In the world of adolescents, the gym has become a playground for teens like Mike, a 14-year-old from upstate New York. At 13, he ventured into his school’s weight room and fell in love with working out, finding that it made him feel better about himself. But it also exacerbated his perception of physical imperfections. “I hated the fact that I was so skinny and wanted to improve myself,” says Mike, who sought solace in YouTube to discover effective methods for bulking up, ultimately joining a gym with his friends.
Mike’s story is not unique among teenage boys, with nearly a third (29.2%) actively trying to gain muscle, according to a recent study. This trend has raised concerns among parents, who are witnessing their sons follow similar paths, all with the aspiration of attaining the ideal physique.
A mother from New York City recounts her 14-year-old son’s journey from being “too skinny” to venturing into a local gym with his friends. While she appreciates his shift towards fitness over sedentary activities like video games, she soon began to worry. Her concerns were compounded when she noticed that her son and his friends were exchanging shirtless selfies, constantly watching bodybuilders on TikTok, and seeking money for merchandise and protein powders endorsed by fitness influencers. She also expressed concerns about potential injuries resulting from workouts not tailored for teenagers.
Now a member of the school’s football team, her son still grapples with body image concerns. While he follows a healthy diet, she questions whether it’s healthy for a 14-year-old to be preoccupied with his body image to this extent.
This pattern of behavior in teenage boys has raised concerns among experts, as it can escalate to a condition known as muscle dysmorphia. Sometimes colloquially referred to as “bigorexia,” it involves an obsession with building muscle, even when a person is already muscular. Individuals with muscle dysmorphia may resort to anabolic steroids and other performance-enhancing substances in pursuit of their ideal physique. Dr. Jason Nagata, an expert in male eating disorders and an associate professor of pediatrics at the University of California, San Francisco, highlights that disordered eating in males is more common than typically recognized, with 22% of adolescent males engaging in behaviors like taking supplements or steroids to gain muscle.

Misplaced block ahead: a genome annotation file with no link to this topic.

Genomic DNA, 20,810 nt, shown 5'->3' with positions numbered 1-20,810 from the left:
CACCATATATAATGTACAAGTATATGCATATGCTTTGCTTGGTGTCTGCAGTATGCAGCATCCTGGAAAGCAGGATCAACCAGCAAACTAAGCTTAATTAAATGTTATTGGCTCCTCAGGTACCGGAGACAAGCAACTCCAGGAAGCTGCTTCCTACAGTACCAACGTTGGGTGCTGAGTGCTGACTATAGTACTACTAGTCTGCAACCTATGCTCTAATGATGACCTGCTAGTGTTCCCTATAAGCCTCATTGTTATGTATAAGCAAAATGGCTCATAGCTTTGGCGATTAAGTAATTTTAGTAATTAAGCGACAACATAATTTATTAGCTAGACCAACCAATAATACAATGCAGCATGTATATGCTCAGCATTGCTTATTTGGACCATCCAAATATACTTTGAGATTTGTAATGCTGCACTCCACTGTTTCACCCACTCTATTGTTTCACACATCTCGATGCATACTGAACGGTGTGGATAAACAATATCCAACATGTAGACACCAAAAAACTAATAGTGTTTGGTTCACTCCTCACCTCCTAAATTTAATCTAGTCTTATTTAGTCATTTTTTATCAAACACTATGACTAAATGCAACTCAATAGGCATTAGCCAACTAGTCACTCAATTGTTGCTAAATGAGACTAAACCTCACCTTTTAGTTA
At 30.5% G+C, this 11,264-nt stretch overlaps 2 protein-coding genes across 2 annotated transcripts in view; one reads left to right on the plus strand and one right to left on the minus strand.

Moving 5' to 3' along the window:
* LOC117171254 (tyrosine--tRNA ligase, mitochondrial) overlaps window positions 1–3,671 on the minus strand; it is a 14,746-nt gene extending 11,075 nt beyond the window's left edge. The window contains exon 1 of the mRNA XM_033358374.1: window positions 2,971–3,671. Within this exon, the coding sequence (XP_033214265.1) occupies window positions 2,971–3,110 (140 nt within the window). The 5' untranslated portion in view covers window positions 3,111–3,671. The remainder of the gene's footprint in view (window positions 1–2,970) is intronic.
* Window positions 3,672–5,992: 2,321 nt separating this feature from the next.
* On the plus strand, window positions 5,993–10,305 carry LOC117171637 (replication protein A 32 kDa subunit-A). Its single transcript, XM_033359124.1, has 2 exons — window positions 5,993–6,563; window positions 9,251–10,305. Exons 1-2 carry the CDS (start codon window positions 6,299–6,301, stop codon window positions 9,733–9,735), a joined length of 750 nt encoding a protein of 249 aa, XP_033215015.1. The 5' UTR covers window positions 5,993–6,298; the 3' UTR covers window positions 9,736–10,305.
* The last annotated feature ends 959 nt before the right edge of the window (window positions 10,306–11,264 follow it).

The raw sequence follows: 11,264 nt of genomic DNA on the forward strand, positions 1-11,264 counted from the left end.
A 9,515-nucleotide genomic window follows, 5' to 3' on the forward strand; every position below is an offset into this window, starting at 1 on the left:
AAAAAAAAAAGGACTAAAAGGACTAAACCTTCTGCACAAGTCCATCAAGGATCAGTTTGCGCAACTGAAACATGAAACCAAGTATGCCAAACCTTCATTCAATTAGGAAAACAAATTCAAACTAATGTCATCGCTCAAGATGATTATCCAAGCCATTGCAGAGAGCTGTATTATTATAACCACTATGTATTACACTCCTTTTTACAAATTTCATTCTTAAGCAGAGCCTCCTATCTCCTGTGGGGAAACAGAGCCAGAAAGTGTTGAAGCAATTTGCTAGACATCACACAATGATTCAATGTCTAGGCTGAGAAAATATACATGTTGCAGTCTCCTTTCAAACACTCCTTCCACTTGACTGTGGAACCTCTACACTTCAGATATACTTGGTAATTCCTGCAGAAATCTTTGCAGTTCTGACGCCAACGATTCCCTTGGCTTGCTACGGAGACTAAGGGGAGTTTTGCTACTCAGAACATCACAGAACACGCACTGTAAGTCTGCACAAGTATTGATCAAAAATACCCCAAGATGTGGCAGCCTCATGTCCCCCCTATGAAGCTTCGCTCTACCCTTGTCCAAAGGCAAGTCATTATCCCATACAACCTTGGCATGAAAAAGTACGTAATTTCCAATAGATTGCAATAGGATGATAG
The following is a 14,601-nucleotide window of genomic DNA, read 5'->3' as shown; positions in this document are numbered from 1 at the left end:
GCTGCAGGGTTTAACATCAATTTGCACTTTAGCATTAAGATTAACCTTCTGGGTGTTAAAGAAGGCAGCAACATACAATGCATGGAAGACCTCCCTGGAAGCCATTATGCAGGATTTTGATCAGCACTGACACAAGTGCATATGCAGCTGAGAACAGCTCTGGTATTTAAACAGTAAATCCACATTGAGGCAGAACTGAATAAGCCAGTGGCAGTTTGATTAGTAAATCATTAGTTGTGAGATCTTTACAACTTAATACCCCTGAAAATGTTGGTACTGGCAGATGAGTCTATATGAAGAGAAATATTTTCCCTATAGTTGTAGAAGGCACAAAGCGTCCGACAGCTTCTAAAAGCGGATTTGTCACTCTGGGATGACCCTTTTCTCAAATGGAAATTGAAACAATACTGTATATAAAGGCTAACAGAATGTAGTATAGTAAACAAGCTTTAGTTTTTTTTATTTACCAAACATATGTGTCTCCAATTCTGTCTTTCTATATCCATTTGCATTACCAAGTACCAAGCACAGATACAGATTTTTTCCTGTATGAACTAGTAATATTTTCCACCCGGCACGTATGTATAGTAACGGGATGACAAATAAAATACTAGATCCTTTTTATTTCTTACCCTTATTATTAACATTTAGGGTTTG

The pressure exerted by social media plays a significant role in the development of muscle dysmorphia. Dr. Nagata notes that excessive use of Instagram by boys is associated with behaviors like skipping meals, using steroids, and experiencing dissatisfaction with their body image. The increased pressure on individuals to showcase their bodies in an era of social media can lead to extreme consequences, including suicidal ideation.
But the question remains: Is exercise a healthy pursuit for teen boys? Brett Klika, a youth fitness expert and former Olympic trainer, emphasizes the numerous physical and mental health benefits of exercise for teens. He stresses that responsible, guided strength training is entirely safe for teenagers, debunking the myth that it could stunt their growth.
So, when should parents become concerned? Dr. Nagata suggests that parents should look for signs that exercise and dietary habits are causing their children to withdraw from their usual activities or friends, driven by concerns about their appearance. Klika adds that drastic changes in behavior regarding socializing and food should raise a red flag. Monitoring the use of legal muscle-building supplements is also important, as they can serve as a gateway to using anabolic steroids, which pose significant health risks.
Dr. Michael Reichert, a psychologist and author, underscores the importance of paying attention to how teenagers talk about themselves. A focus on willpower, self-improvement, and dissatisfaction with their appearance can indicate a problematic obsession with exercise and diet.
To assist concerned parents, Dr. Nagata recommends open communication with their children about their concerns and, if necessary, seeking professional help. Klika encourages parents to get involved in guiding their children’s workouts by referring to reputable resources or experts. Additionally, educating teens about media literacy, including the use of filters on images and the impact of social media, can help them make informed choices. Finally, Reichert emphasizes the significance of creating a strong foundation of support, openness, and involvement in the parent-child relationship to foster self-acceptance and positive self-esteem.